It’s been nearly a thousand days and nights since my wife died. Yes, the Lord is with me. Yes, Hwa is with God. I just wish she were still with me.
In looking back on irretrievable loss, perhaps we can do a better job of capturing the here and now.
“I was equipped to function in the midst of crisis and to be a non-anxious presence, but nothing prepares you or equips you for the grief over someone who is dear to you.”
Amid all the smiles and laughter, if you’re grieving this Christmas, it’s OK. Your anguish has a role to play.
A high school graduation party for the daughter of a beloved friend who died 14 years ago evoked memories, sorrow, laughter and hope. But deep in the throes of sadness for those we lose, like Kyle Lake and Rachel Held Evans, is the reality of God’s stubborn insistence that life always follows death.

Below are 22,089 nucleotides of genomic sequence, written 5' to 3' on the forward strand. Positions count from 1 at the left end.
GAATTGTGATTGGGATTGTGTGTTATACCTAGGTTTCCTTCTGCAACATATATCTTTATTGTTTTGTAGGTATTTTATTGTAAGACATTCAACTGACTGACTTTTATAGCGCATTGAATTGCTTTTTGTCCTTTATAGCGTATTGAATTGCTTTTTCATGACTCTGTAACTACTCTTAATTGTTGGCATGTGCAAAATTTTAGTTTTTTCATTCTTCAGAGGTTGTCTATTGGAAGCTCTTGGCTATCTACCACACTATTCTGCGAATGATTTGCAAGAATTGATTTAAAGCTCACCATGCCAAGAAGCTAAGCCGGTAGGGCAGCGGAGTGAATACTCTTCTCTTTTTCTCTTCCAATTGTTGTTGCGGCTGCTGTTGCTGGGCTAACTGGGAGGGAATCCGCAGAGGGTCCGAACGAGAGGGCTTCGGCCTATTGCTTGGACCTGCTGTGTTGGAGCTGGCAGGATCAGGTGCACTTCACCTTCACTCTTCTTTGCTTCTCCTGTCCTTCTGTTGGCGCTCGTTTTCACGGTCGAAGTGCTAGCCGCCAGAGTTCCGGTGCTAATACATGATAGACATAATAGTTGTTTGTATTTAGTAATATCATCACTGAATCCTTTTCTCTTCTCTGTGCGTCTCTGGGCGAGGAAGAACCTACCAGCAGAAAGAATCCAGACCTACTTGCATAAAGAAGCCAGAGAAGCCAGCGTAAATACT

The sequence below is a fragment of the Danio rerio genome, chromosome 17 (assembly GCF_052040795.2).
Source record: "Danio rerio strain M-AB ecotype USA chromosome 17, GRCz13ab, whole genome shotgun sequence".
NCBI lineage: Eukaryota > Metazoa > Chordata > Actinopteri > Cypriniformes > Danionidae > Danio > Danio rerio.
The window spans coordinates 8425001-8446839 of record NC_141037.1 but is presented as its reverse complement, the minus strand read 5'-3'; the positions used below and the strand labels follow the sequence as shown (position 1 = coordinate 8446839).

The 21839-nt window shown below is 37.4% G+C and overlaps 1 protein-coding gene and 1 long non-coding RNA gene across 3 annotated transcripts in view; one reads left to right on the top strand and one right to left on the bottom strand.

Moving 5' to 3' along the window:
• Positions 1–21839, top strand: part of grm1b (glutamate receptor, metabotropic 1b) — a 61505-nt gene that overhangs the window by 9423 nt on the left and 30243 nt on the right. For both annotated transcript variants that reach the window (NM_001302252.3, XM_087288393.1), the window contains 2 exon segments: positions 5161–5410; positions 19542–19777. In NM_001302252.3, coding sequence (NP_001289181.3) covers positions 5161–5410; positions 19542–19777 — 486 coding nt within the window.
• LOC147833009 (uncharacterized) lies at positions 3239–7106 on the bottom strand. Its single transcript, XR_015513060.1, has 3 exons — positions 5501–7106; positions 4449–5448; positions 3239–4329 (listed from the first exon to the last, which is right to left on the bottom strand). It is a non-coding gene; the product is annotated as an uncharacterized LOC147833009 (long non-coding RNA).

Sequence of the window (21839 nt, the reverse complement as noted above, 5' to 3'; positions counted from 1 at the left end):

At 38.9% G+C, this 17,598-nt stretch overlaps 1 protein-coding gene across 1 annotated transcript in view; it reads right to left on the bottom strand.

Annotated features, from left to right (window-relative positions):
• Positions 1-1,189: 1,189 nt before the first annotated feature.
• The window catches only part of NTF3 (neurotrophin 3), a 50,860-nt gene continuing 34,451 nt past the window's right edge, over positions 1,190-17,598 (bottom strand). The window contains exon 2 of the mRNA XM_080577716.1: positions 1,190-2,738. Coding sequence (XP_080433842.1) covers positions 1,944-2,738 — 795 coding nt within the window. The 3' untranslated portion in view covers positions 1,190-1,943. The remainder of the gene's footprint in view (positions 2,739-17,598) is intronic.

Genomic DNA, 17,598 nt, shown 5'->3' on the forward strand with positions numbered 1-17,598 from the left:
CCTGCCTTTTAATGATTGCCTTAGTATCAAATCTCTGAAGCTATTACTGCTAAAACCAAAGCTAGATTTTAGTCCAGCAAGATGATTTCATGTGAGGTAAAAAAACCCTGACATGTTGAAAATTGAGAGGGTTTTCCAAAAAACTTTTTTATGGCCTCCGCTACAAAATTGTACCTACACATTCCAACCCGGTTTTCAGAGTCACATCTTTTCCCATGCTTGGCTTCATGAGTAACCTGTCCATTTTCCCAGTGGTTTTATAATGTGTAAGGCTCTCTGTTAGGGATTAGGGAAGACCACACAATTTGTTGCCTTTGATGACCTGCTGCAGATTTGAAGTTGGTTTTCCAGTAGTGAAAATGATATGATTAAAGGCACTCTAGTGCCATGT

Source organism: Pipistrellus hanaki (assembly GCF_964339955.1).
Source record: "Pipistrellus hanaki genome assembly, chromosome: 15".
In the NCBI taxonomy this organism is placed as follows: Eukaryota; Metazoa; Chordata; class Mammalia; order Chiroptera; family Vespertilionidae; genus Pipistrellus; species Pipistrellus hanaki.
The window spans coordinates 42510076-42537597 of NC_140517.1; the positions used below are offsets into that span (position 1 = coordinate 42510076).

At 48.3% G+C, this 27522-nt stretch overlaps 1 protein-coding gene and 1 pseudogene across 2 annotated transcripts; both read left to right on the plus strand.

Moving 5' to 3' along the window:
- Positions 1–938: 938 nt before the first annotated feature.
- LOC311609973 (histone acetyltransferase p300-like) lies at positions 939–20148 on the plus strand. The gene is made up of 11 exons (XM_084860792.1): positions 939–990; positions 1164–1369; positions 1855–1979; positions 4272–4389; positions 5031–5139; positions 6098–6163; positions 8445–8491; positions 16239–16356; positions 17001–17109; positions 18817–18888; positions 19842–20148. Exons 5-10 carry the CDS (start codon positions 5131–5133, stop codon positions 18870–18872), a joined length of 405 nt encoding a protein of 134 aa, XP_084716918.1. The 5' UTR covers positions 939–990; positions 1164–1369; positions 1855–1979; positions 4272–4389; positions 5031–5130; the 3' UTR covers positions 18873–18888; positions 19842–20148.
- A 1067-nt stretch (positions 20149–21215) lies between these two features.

Good Friday isn’t just a set-up for Easter Sunday and the ham and new shoes that accompany that day. Good Friday is about grief. It’s about death and dying, pain and loss, emptiness and hopelessness. To beam the light in too quickly will render us unable to see.
In a book for new widows, author Ella Pritchard describes her experience of grief, recovery and “return to joy” in the months and years following the death of her husband, Lev, after 46 years of marriage.
When we use our imaginations, our grief and loss have the potential to become the silent, fertile seedbed for redemptive, life-giving deeds.
Over a decade ago, a travel company launched an advertising campaign declaring the third Monday in January to be the most depressing day of the year. Some scoff at the calculations used to pick “Blue Monday,” which would be Jan….